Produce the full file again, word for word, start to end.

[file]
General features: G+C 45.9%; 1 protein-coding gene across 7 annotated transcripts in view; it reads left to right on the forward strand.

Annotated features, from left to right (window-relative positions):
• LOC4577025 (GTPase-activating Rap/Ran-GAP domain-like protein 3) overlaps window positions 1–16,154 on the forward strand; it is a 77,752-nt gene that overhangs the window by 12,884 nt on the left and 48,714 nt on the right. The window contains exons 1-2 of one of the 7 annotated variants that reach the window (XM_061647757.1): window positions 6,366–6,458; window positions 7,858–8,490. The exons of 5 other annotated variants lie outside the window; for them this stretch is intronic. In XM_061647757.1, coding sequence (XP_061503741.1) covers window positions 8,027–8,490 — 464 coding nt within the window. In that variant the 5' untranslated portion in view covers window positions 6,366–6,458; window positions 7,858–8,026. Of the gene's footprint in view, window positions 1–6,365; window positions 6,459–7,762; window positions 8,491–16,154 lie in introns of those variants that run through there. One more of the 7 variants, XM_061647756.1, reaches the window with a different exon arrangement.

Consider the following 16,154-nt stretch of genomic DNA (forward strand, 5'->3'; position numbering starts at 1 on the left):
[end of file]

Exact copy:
General features: G+C 45.9%; 1 protein-coding gene across 7 annotated transcripts in view; it reads left to right on the forward strand.

Annotated features, from left to right (window-relative positions):
• LOC4577025 (GTPase-activating Rap/Ran-GAP domain-like protein 3) overlaps window positions 1–16,154 on the forward strand; it is a 77,752-nt gene that overhangs the window by 12,884 nt on the left and 48,714 nt on the right. The window contains exons 1-2 of one of the 7 annotated variants that reach the window (XM_061647757.1): window positions 6,366–6,458; window positions 7,858–8,490. The exons of 5 other annotated variants lie outside the window; for them this stretch is intronic. In XM_061647757.1, coding sequence (XP_061503741.1) covers window positions 8,027–8,490 — 464 coding nt within the window. In that variant the 5' untranslated portion in view covers window positions 6,366–6,458; window positions 7,858–8,026. Of the gene's footprint in view, window positions 1–6,365; window positions 6,459–7,762; window positions 8,491–16,154 lie in introns of those variants that run through there. One more of the 7 variants, XM_061647756.1, reaches the window with a different exon arrangement.

Consider the following 16,154-nt stretch of genomic DNA (forward strand, 5'->3'; position numbering starts at 1 on the left):